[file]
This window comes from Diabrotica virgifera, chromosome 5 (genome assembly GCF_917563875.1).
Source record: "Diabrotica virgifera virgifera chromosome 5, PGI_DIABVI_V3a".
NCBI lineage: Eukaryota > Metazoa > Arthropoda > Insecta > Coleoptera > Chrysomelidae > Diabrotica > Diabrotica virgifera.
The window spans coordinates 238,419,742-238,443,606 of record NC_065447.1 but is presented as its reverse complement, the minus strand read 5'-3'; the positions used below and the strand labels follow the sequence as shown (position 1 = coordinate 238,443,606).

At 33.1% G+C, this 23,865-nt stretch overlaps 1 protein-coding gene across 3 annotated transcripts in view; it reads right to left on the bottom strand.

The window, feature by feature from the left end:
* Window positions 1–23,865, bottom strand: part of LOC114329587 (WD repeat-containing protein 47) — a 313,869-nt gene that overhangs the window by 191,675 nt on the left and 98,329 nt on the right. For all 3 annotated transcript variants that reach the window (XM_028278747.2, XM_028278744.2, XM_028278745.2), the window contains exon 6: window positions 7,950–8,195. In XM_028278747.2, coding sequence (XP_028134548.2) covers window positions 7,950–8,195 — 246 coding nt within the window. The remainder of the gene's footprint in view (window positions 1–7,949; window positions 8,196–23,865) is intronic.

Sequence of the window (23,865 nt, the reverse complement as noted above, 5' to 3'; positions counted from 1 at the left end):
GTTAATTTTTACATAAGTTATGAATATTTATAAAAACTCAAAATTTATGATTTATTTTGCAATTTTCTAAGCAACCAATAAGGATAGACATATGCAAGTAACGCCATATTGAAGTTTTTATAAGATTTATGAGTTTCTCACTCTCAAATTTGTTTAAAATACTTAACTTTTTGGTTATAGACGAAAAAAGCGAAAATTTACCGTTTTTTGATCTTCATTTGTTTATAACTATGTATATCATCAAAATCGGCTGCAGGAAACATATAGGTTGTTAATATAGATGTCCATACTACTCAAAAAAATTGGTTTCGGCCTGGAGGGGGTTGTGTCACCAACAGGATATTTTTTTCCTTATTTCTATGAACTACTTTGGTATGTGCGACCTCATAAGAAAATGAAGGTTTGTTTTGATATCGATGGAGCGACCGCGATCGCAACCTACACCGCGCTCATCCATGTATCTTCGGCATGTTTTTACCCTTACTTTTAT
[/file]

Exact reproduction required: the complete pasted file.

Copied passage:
This window comes from Diabrotica virgifera, chromosome 5 (genome assembly GCF_917563875.1).
Source record: "Diabrotica virgifera virgifera chromosome 5, PGI_DIABVI_V3a".
NCBI lineage: Eukaryota > Metazoa > Arthropoda > Insecta > Coleoptera > Chrysomelidae > Diabrotica > Diabrotica virgifera.
The window spans coordinates 238,419,742-238,443,606 of record NC_065447.1 but is presented as its reverse complement, the minus strand read 5'-3'; the positions used below and the strand labels follow the sequence as shown (position 1 = coordinate 238,443,606).

At 33.1% G+C, this 23,865-nt stretch overlaps 1 protein-coding gene across 3 annotated transcripts in view; it reads right to left on the bottom strand.

The window, feature by feature from the left end:
* Window positions 1–23,865, bottom strand: part of LOC114329587 (WD repeat-containing protein 47) — a 313,869-nt gene that overhangs the window by 191,675 nt on the left and 98,329 nt on the right. For all 3 annotated transcript variants that reach the window (XM_028278747.2, XM_028278744.2, XM_028278745.2), the window contains exon 6: window positions 7,950–8,195. In XM_028278747.2, coding sequence (XP_028134548.2) covers window positions 7,950–8,195 — 246 coding nt within the window. The remainder of the gene's footprint in view (window positions 1–7,949; window positions 8,196–23,865) is intronic.

Sequence of the window (23,865 nt, the reverse complement as noted above, 5' to 3'; positions counted from 1 at the left end):
GTTAATTTTTACATAAGTTATGAATATTTATAAAAACTCAAAATTTATGATTTATTTTGCAATTTTCTAAGCAACCAATAAGGATAGACATATGCAAGTAACGCCATATTGAAGTTTTTATAAGATTTATGAGTTTCTCACTCTCAAATTTGTTTAAAATACTTAACTTTTTGGTTATAGACGAAAAAAGCGAAAATTTACCGTTTTTTGATCTTCATTTGTTTATAACTATGTATATCATCAAAATCGGCTGCAGGAAACATATAGGTTGTTAATATAGATGTCCATACTACTCAAAAAAATTGGTTTCGGCCTGGAGGGGGTTGTGTCACCAACAGGATATTTTTTTCCTTATTTCTATGAACTACTTTGGTATGTGCGACCTCATAAGAAAATGAAGGTTTGTTTTGATATCGATGGAGCGACCGCGATCGCAACCTACACCGCGCTCATCCATGTATCTTCGGCATGTTTTTACCCTTACTTTTAT